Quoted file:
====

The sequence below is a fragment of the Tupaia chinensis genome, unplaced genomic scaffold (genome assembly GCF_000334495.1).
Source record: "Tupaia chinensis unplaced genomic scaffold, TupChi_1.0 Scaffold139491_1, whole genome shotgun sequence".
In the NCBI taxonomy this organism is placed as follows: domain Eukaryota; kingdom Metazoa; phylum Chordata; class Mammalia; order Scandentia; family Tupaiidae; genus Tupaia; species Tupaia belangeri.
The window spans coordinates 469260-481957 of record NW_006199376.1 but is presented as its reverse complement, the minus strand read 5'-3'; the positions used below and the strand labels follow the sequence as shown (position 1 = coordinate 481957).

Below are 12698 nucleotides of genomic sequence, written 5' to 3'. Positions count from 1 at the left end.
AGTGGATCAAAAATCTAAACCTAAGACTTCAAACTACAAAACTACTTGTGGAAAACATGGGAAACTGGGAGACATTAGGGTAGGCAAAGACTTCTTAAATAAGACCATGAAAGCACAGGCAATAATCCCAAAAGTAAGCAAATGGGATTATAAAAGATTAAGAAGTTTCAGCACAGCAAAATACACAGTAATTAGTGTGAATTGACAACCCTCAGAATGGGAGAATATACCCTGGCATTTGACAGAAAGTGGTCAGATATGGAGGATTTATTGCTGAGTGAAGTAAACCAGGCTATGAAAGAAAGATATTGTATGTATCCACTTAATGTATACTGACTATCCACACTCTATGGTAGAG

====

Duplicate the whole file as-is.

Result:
The sequence below is a fragment of the Tupaia chinensis genome, unplaced genomic scaffold (genome assembly GCF_000334495.1).
Source record: "Tupaia chinensis unplaced genomic scaffold, TupChi_1.0 Scaffold139491_1, whole genome shotgun sequence".
In the NCBI taxonomy this organism is placed as follows: domain Eukaryota; kingdom Metazoa; phylum Chordata; class Mammalia; order Scandentia; family Tupaiidae; genus Tupaia; species Tupaia belangeri.
The window spans coordinates 469260-481957 of record NW_006199376.1 but is presented as its reverse complement, the minus strand read 5'-3'; the positions used below and the strand labels follow the sequence as shown (position 1 = coordinate 481957).

Below are 12698 nucleotides of genomic sequence, written 5' to 3'. Positions count from 1 at the left end.
AGTGGATCAAAAATCTAAACCTAAGACTTCAAACTACAAAACTACTTGTGGAAAACATGGGAAACTGGGAGACATTAGGGTAGGCAAAGACTTCTTAAATAAGACCATGAAAGCACAGGCAATAATCCCAAAAGTAAGCAAATGGGATTATAAAAGATTAAGAAGTTTCAGCACAGCAAAATACACAGTAATTAGTGTGAATTGACAACCCTCAGAATGGGAGAATATACCCTGGCATTTGACAGAAAGTGGTCAGATATGGAGGATTTATTGCTGAGTGAAGTAAACCAGGCTATGAAAGAAAGATATTGTATGTATCCACTTAATGTATACTGACTATCCACACTCTATGGTAGAG